Unhealed wounds and unresolved distortions in our relationships make us poor at leading and landing transformation. We will struggle at finding and expressing business purpose; exploring new possibilities from emerging technologies that everyday people value in their actual lived experiences; building long-term psychological safety and trust for high-performing teams; persuading (rather than coercing) a diverse group of stakeholders to buy into, and help deliver, a bold vision; unfold an empowering narrative that shapes the future and provides people a locale for their efforts; have the courage and resolve we need to lead breakthrough innovation and systemic change projects that encounter inevitable resistance; and have the fortitude to help all those that think they are going to lose with a new idea/system release their fears and find something in it for them.
Leading breakthroughs ‘out there’, in our organizations and systems, starts with leading breakthroughs in our own patterns, habits, and distorted beliefs. We cannot transform the world out there without transforming our own patterns, that usually arise to help us deal with hurtful relationships. The only way we can make a lasting difference is by repairing our own relationships first. This means accepting and working with our own fears, tears, and grief; mastering the giving and receiving of apologies and forgiveness; being able to be raw and vulnerable yet still take decisive action; building and repairing trust. This is why our changemaker and leadership development curriculum starts with inner work and self-transformation.
I believe that if Putin had been supported—by leadership development, transformational coaching or therapy, or a wise elder/mentor—to spend time working on the grief he felt about the fall of the USSR, the sadness and hurt he carries around him from his childhood on the tough streets of St.Petersburg, the rage he felt about the loss of his/Russian/KGB prestige, the helplessness he feels in his relationships (which may be a reason he married a gymnast half his age)… then his cravings for more control and territory may have been transformed. Then it is unlikely friends would be sitting in air raid shelters now in Kyiv.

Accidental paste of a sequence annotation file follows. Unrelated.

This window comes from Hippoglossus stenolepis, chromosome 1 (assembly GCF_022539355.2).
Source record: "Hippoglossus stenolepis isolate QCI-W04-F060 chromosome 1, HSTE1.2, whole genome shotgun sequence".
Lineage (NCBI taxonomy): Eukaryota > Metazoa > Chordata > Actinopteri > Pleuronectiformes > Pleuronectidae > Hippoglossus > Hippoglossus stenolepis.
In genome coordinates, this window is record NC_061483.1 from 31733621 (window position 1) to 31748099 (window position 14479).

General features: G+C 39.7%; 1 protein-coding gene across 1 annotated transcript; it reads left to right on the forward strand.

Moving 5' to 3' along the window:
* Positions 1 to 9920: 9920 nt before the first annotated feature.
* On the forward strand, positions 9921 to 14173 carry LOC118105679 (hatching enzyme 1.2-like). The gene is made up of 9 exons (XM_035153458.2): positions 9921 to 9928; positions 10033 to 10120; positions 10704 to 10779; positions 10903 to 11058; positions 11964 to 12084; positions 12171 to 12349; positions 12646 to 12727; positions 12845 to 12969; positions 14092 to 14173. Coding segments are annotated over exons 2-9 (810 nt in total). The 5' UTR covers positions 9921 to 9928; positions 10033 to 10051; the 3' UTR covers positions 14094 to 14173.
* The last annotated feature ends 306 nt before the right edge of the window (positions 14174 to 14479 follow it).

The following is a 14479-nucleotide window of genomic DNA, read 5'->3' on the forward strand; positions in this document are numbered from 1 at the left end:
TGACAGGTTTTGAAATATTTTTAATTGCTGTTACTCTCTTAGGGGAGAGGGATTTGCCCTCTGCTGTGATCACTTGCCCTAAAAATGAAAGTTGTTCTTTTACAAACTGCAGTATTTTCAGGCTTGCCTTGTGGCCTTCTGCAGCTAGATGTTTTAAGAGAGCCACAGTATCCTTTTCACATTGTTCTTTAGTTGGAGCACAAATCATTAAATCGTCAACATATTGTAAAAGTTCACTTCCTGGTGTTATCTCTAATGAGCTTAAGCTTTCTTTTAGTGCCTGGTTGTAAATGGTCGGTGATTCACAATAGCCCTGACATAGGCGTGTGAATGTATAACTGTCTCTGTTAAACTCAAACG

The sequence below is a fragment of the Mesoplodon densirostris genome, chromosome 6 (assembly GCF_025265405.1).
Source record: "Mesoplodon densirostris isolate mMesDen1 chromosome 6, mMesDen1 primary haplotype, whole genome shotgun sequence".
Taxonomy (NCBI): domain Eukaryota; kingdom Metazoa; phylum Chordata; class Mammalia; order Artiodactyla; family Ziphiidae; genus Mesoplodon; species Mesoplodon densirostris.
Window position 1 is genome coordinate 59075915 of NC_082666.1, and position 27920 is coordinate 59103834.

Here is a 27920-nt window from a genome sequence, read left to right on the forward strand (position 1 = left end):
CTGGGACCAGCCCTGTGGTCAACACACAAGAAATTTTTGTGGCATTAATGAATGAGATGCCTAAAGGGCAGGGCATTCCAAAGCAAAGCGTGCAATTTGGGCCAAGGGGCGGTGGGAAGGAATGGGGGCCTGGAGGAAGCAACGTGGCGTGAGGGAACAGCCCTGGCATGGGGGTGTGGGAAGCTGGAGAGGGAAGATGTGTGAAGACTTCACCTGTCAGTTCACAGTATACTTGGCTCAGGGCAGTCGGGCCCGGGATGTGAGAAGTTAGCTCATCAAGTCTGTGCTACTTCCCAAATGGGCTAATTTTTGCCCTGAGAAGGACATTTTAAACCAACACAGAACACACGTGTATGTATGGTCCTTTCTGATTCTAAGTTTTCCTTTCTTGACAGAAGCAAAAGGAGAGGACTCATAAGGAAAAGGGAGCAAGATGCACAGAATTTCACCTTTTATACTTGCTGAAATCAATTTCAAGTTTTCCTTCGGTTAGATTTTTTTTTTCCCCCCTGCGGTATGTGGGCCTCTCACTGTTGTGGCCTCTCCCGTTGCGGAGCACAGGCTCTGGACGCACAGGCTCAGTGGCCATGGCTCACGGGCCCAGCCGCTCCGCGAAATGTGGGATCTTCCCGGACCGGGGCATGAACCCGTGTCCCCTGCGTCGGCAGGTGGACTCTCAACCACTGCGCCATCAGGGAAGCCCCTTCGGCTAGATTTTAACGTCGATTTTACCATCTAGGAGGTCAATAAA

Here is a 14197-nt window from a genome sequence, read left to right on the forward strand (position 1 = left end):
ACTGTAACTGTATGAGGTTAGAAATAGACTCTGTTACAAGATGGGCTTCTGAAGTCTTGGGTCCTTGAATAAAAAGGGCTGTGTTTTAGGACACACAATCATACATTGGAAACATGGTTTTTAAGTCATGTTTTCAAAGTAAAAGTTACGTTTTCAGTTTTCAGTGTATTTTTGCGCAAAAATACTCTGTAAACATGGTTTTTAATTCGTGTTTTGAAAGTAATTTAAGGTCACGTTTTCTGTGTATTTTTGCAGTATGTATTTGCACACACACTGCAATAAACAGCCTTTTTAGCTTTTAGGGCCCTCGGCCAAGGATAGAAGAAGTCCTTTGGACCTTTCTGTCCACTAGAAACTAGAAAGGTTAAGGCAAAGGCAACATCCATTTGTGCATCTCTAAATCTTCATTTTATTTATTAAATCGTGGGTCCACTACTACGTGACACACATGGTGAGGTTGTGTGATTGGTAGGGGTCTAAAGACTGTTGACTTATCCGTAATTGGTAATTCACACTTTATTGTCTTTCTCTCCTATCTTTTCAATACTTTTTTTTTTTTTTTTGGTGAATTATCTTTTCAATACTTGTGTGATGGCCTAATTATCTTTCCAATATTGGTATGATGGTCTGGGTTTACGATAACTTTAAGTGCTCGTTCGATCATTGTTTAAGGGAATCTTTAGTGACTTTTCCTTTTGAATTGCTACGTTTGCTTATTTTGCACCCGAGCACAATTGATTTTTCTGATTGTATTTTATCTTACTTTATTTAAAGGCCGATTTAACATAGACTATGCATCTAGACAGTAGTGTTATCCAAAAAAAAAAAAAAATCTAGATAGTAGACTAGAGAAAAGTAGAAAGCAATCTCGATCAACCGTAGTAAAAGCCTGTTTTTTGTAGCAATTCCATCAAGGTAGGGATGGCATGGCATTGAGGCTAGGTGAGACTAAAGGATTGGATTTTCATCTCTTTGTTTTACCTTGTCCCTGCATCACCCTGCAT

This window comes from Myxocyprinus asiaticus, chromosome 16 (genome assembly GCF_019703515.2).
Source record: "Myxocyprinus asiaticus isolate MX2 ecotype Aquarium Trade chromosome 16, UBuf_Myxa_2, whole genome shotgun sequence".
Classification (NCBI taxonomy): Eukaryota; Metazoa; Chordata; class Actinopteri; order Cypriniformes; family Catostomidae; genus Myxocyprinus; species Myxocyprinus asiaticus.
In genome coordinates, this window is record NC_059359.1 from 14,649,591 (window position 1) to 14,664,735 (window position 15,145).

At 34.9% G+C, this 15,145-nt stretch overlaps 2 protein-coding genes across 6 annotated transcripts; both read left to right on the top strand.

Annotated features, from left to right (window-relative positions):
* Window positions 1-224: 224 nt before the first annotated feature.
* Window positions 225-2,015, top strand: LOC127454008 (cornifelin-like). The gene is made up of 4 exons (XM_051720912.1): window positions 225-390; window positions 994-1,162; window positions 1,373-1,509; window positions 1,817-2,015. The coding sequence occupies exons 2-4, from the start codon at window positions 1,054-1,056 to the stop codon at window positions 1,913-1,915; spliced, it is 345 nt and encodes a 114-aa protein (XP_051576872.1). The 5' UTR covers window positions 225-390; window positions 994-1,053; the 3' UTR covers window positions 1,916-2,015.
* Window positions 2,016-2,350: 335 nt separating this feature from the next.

If all leaders did such transformational work on their own consciousness and relational fields, it is unlikely that global warming would be accelerating so rapidly; or inequality progressing at such a terrifying pace. Forget cash or content: in the world we are moving into, connection, care, compassion, vulnerable courage, and collaboration are both king and queen.
There is a companion piece to this article that goes on a deep dive into relational intelligence as the prerequisite for the next stage of societal development—and how what we call ’embodied wisdom’ is crucial to the transformation of our shared crises:
No rational plan survives contact with relational hearts. The incredible image of Ukrainian citizens clustered together in the cold, with no weapons, to stop Russian tanks advancing shows what relational intelligence can do in the face of the remorseless logic of rational, abstracted, and mechanized power.
We all have an inner Putin that can switch on the relational charm when we need to manipulate people to obey our directives. This is not the path of the Zhelennskyy-like transformational leader, who harnesses relational intelligence to move an organization towards first discovering, and then delivering, a compelling and authentic purpose—where everyone wins.
If we take seriously the need to consciously and proactively develop our relational intelligence—which is a very different muscle from building the rational intelligence we have been working on since school—we can be a Ruler Of Peace (Vlodomyr), and avoid the daily temptations to be our own version of a Ruler of the World (Vladimir).